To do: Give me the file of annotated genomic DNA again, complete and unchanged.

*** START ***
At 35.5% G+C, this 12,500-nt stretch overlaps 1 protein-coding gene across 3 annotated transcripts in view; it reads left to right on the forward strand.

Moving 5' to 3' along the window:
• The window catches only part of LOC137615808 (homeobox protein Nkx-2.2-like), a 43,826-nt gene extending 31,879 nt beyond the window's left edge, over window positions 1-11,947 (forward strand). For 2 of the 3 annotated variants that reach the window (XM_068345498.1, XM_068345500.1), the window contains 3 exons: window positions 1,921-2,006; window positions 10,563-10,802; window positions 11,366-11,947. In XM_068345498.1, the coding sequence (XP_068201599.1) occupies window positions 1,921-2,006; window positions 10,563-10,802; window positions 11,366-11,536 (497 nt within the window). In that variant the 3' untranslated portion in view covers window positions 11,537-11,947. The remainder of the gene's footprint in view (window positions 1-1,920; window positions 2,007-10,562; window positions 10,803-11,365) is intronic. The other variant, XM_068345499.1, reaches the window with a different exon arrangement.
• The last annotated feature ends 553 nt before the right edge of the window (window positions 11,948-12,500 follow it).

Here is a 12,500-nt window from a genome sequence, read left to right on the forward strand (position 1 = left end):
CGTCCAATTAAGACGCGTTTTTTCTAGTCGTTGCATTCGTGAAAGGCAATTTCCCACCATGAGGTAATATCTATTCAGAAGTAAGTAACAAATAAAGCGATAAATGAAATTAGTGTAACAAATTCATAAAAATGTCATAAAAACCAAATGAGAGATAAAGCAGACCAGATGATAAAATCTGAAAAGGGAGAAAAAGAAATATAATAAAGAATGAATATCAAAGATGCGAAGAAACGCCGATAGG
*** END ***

At 35.5% G+C, this 12,500-nt stretch overlaps 1 protein-coding gene across 3 annotated transcripts in view; it reads left to right on the forward strand.

Moving 5' to 3' along the window:
• The window catches only part of LOC137615808 (homeobox protein Nkx-2.2-like), a 43,826-nt gene extending 31,879 nt beyond the window's left edge, over window positions 1-11,947 (forward strand). For 2 of the 3 annotated variants that reach the window (XM_068345498.1, XM_068345500.1), the window contains 3 exons: window positions 1,921-2,006; window positions 10,563-10,802; window positions 11,366-11,947. In XM_068345498.1, the coding sequence (XP_068201599.1) occupies window positions 1,921-2,006; window positions 10,563-10,802; window positions 11,366-11,536 (497 nt within the window). In that variant the 3' untranslated portion in view covers window positions 11,537-11,947. The remainder of the gene's footprint in view (window positions 1-1,920; window positions 2,007-10,562; window positions 10,803-11,365) is intronic. The other variant, XM_068345499.1, reaches the window with a different exon arrangement.
• The last annotated feature ends 553 nt before the right edge of the window (window positions 11,948-12,500 follow it).

Here is a 12,500-nt window from a genome sequence, read left to right on the forward strand (position 1 = left end):
CGTCCAATTAAGACGCGTTTTTTCTAGTCGTTGCATTCGTGAAAGGCAATTTCCCACCATGAGGTAATATCTATTCAGAAGTAAGTAACAAATAAAGCGATAAATGAAATTAGTGTAACAAATTCATAAAAATGTCATAAAAACCAAATGAGAGATAAAGCAGACCAGATGATAAAATCTGAAAAGGGAGAAAAAGAAATATAATAAAGAATGAATATCAAAGATGCGAAGAAACGCCGATAGG